The Preamble to the Food Security Act, 2013 states that the Act’s intent is to provide for food and nutritional security in human life cycle approach, by ensuring access to adequate quantity of quality food at affordable prices”(emphasis added). One vehicle that will be used to implement the Act is the Targetted Public Distribution System (TPDS). While targetting access to food in itself is contrary to the intent of the Act, the purpose of this article is not to discuss universalisation vs targetting rather it is to explore the connection between the PDS and the increasing reports on the high incidences of Type II Diabetes and cardiovascular diseases in rural India and among the poor in urban India. Why should these non-communicable diseases (NCD) normally associated with overconsumption and obesity be so prevalent among the poorer sections of our society?
There are two components of the PDS that must be examined in this context – subsidised rice and edible oil. The PDS centrally procures and distributes polished white rice which apart from being of poor quality (stale, insect infested) in most States, has zero nutritional value. In fact it has negative nutritional value by virtue of its high glycaemic index. Providing subsidised white, polished rice has forcibly replaced local fibre rich millets and varieties of red / brown rice which have a low glycaemic index. This has resulted in (i) loss of nutrition from the poor household’s food basket thereby contributing to metabolic disorders such as Type II Diabetes along with other causal factors such as stress, poor sanitation etc. and (ii) erosion of local agrobiodiversity leading to loss in ability of communities to adapt to changing climate conditions in the long-term which further compromises the country’s food and nutritional security. The centralised procurement under PDS has destroyed local nutritious varieties of rice. It has replaced more nutritious local grains – a range of millet varieties which are rich in fibre and protein. Some of the millets are excellent sources of iron, calcium, and trace nutrients.
Edible oil that is being pushed through the PDS is palm oil, a replacement for dalda which used to be supplied under the PDS in the pre-TPDS period. It is reported that palm oil contributes to nearly 48% of the domestic edible oil consumption in India partly because it is 20-30% cheaper than other edible oils. Why is palm oil being supplied at a subsidised rate across the country when (i) it has to be imported (ii) the content of saturated fats in palm oil is significantly higher than locally used oils such as groundnut oil, rapeseed oil and sesame oil which were always part of local diets? What is the justification for further compromising the health of people who are already nutritionally compromised? Introduction of Palm Oil to meet the vegetable oil demand in India is ridiculous at so many levels – it is driving the large-scale cultivation of red palm which has resulted in ecological and social devastation in Indonesia and Malaysia; it is replacing traditional fats which were suited to local climate and local dietary needs in India; it is contributing to the increase in NCDs among the rural and urban poor in India thereby increasing healthcare costs and driving people deeper into poverty. It is also destroying the local oilseeds agroecosystems where grain, pulses and oilseeds were cultivated as intercrops to meet the needs of humans and animal feed.
In this context it is worth mentioning a recent study published in the British Medical Journal in October 2013 (http://www.bmj.com/ content/347/bmj.f6048) which looks at how economic instruments such as taxes may affect population health in India. The study uses a mathematical model to project that if a 20% tax is imposed on palm oil for domestic consumption, it is likely to avert between 710,000 and 930,000 deaths from myocardial infarction and stroke over 2013-2014. This decline of course is a function of how the consumer uses other fats to substitute the palm oil. The discussion of taxation is probably relevant for consumers who have a choice in the market and who can afford to opt for another edible oil. In the case of India where the State is promoting the use of palm oil by providing it at a subsidised rate in the PDS this is a moot point. People are using this oil because it has been made the cheapest edible oil in the market as a result of skewed State policies. It is contributing to increased healthcare costs for a section of the population that is incapable of accessing good, affordable healthcare since India’s social welfare system does not provide universal healthcare. The PDS therefore is not enabling the individual to be nutritionally secure or adequately nourished rather it is actively compromising the individual’s health and preventing him/her from being able to earn a living or practice a livelihood which is affecting all other facets of his / her life. In essence, the State is contributing to the increase in NCDs among the poor.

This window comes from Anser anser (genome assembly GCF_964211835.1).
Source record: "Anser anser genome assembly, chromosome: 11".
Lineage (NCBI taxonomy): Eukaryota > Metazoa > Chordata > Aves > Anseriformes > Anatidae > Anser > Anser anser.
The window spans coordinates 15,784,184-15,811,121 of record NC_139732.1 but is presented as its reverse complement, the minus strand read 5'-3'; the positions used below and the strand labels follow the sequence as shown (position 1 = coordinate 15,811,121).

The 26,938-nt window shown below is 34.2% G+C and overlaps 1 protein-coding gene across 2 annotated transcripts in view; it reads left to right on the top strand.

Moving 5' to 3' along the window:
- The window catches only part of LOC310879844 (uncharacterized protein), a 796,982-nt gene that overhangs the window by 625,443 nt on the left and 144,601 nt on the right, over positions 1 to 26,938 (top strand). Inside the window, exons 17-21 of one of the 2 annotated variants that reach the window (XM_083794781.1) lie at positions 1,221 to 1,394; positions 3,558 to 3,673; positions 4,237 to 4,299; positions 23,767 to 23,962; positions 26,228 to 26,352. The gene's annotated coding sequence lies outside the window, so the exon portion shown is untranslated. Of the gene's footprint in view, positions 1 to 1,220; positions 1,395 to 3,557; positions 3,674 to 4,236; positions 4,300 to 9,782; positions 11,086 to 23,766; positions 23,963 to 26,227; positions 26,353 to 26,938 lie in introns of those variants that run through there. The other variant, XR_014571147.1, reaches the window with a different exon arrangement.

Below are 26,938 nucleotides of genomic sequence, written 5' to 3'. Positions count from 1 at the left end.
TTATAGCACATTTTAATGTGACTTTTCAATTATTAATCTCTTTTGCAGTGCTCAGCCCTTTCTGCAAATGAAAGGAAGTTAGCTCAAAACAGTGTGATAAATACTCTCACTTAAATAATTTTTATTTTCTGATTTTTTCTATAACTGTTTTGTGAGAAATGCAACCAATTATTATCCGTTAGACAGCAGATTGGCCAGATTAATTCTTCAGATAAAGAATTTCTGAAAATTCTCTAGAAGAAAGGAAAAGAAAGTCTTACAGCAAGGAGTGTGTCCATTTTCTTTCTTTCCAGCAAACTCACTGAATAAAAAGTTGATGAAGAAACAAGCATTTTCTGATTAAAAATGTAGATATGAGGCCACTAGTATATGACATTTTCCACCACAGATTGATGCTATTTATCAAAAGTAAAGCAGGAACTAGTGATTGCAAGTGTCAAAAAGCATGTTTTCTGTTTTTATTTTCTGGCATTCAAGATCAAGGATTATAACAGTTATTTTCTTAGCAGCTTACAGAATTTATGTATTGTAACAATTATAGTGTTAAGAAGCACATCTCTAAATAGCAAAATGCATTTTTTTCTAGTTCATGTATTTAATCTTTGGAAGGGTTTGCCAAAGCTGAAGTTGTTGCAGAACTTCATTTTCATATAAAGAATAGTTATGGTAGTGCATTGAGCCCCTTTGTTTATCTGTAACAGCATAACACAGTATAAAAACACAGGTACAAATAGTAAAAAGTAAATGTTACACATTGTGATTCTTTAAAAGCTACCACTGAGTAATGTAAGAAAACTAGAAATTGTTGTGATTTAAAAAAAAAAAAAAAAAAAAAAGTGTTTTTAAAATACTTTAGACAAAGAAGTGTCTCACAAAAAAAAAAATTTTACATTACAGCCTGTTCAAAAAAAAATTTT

While the FSA, 2013 is a step forward towards addressing the issues of undernutrition, unless the PDS basket of goods is revamped with the intention of ensuring true nutritional security it will be a huge waste of resources. The State must put in place a mechanism to decentralise the PDS – decentralised procurement and distribution. This will stimulate local agricultural systems including the much neglected rain-fed areas, revive local oil seeds, provide access to nutritious food including traditional healthy fats as opposed to palm oil, enable people to practice their livelihoods and improve health. The resources that are being used to research and understand why there is an increase in NCDs among the rural and urban poor are probably better spent if allocated to stimulating local agroecosystems and locally relevant food systems.